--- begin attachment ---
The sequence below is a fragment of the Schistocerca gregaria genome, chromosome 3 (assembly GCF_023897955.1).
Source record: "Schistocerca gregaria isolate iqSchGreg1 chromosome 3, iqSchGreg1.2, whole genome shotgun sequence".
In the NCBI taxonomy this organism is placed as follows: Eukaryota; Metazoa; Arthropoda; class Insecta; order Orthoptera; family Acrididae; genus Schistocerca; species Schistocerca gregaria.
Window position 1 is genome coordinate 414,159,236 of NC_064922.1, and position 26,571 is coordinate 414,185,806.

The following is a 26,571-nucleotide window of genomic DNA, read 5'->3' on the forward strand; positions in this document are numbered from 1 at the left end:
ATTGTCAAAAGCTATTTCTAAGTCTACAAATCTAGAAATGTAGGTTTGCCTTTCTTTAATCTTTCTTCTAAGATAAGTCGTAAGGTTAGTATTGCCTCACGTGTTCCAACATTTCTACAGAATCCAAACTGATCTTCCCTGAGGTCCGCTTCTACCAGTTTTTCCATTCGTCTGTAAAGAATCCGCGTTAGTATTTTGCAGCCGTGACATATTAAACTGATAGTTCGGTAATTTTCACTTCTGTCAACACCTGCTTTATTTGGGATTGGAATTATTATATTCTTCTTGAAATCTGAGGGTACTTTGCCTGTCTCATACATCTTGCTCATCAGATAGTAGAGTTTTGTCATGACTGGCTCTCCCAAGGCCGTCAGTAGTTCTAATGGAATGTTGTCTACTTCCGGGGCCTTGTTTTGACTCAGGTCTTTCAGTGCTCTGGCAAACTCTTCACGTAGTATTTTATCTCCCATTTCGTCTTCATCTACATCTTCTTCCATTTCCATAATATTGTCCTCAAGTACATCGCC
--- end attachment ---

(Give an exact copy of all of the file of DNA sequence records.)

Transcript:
The sequence below is a fragment of the Schistocerca gregaria genome, chromosome 3 (assembly GCF_023897955.1).
Source record: "Schistocerca gregaria isolate iqSchGreg1 chromosome 3, iqSchGreg1.2, whole genome shotgun sequence".
In the NCBI taxonomy this organism is placed as follows: Eukaryota; Metazoa; Arthropoda; class Insecta; order Orthoptera; family Acrididae; genus Schistocerca; species Schistocerca gregaria.
Window position 1 is genome coordinate 414,159,236 of NC_064922.1, and position 26,571 is coordinate 414,185,806.

The following is a 26,571-nucleotide window of genomic DNA, read 5'->3' on the forward strand; positions in this document are numbered from 1 at the left end:
ATTGTCAAAAGCTATTTCTAAGTCTACAAATCTAGAAATGTAGGTTTGCCTTTCTTTAATCTTTCTTCTAAGATAAGTCGTAAGGTTAGTATTGCCTCACGTGTTCCAACATTTCTACAGAATCCAAACTGATCTTCCCTGAGGTCCGCTTCTACCAGTTTTTCCATTCGTCTGTAAAGAATCCGCGTTAGTATTTTGCAGCCGTGACATATTAAACTGATAGTTCGGTAATTTTCACTTCTGTCAACACCTGCTTTATTTGGGATTGGAATTATTATATTCTTCTTGAAATCTGAGGGTACTTTGCCTGTCTCATACATCTTGCTCATCAGATAGTAGAGTTTTGTCATGACTGGCTCTCCCAAGGCCGTCAGTAGTTCTAATGGAATGTTGTCTACTTCCGGGGCCTTGTTTTGACTCAGGTCTTTCAGTGCTCTGGCAAACTCTTCACGTAGTATTTTATCTCCCATTTCGTCTTCATCTACATCTTCTTCCATTTCCATAATATTGTCCTCAAGTACATCGCC